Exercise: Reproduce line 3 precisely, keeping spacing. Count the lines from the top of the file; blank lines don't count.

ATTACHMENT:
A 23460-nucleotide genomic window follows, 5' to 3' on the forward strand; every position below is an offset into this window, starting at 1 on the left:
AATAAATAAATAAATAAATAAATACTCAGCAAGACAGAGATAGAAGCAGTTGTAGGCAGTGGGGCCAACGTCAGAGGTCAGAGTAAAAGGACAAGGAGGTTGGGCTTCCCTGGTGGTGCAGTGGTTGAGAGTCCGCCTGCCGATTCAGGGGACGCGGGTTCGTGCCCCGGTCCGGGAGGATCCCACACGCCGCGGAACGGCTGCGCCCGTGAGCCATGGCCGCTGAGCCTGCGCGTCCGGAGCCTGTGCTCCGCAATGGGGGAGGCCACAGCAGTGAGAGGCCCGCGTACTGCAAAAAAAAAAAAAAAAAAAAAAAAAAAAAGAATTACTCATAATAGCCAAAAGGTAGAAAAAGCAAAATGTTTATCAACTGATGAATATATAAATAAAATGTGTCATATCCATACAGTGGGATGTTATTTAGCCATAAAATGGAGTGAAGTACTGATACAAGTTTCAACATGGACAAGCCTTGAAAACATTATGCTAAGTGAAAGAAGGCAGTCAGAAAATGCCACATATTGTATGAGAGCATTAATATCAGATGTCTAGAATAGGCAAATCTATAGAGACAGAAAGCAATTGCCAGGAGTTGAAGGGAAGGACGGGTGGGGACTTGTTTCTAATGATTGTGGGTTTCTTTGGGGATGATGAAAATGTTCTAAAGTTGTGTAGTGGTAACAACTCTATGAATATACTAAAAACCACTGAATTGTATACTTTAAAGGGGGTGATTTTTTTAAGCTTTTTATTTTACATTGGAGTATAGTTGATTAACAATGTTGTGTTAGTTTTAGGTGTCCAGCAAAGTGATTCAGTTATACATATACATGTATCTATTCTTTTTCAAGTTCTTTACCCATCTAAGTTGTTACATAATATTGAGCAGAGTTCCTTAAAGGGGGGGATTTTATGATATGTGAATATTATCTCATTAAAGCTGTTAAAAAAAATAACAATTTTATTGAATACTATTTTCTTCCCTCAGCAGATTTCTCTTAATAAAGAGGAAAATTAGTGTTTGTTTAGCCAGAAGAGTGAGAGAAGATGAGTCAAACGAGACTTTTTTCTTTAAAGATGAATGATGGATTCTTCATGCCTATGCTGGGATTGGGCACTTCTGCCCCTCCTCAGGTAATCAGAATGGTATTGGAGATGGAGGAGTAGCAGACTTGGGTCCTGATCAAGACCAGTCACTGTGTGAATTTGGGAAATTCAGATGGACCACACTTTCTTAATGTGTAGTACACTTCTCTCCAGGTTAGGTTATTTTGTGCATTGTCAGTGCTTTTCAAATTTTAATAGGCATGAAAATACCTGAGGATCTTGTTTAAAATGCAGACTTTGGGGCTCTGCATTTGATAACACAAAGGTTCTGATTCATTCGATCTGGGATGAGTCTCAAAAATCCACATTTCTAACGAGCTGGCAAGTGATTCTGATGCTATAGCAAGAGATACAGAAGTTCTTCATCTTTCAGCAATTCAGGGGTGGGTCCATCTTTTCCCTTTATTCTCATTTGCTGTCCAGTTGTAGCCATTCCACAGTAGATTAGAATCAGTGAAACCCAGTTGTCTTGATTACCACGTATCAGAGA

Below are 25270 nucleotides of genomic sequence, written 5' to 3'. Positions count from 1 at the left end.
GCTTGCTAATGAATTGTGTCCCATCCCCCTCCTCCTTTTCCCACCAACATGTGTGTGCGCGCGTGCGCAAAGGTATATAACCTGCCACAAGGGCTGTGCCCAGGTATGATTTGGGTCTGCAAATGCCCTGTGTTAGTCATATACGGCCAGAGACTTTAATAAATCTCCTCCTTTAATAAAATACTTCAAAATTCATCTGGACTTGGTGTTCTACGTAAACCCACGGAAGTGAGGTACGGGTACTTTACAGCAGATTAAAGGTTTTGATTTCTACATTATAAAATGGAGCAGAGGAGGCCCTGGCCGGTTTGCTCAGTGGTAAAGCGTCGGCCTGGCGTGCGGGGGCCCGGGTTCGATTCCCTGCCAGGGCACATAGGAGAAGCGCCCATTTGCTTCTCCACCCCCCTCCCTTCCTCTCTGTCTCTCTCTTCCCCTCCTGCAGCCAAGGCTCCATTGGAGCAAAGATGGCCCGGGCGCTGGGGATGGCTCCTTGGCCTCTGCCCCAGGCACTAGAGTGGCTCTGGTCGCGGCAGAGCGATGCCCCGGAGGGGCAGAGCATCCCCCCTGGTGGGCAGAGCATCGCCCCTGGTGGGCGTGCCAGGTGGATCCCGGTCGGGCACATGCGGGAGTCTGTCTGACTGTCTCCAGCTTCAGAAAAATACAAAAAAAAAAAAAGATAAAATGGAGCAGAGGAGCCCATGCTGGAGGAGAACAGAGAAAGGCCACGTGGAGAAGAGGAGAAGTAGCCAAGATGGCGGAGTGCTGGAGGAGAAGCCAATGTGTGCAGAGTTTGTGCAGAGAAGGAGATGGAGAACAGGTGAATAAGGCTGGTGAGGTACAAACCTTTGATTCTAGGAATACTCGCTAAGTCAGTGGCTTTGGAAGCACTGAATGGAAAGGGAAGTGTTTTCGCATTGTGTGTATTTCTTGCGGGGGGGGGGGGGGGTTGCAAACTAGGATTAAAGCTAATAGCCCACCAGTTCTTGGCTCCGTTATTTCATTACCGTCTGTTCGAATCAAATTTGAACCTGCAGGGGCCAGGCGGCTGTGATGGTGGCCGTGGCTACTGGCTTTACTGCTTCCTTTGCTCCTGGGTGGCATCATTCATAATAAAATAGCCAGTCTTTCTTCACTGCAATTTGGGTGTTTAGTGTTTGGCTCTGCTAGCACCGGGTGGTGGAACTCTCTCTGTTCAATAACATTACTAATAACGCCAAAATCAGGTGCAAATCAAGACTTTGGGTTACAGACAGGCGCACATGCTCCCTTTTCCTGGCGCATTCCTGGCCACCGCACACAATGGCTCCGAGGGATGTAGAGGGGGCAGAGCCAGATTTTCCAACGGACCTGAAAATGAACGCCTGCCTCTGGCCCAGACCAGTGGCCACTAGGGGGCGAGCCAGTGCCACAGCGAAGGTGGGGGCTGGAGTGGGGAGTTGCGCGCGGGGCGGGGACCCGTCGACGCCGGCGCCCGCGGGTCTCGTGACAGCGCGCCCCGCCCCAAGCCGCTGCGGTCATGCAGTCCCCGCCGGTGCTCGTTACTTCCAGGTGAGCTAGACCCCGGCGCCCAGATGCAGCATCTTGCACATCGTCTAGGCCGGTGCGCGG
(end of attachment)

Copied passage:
Below are 25270 nucleotides of genomic sequence, written 5' to 3'. Positions count from 1 at the left end.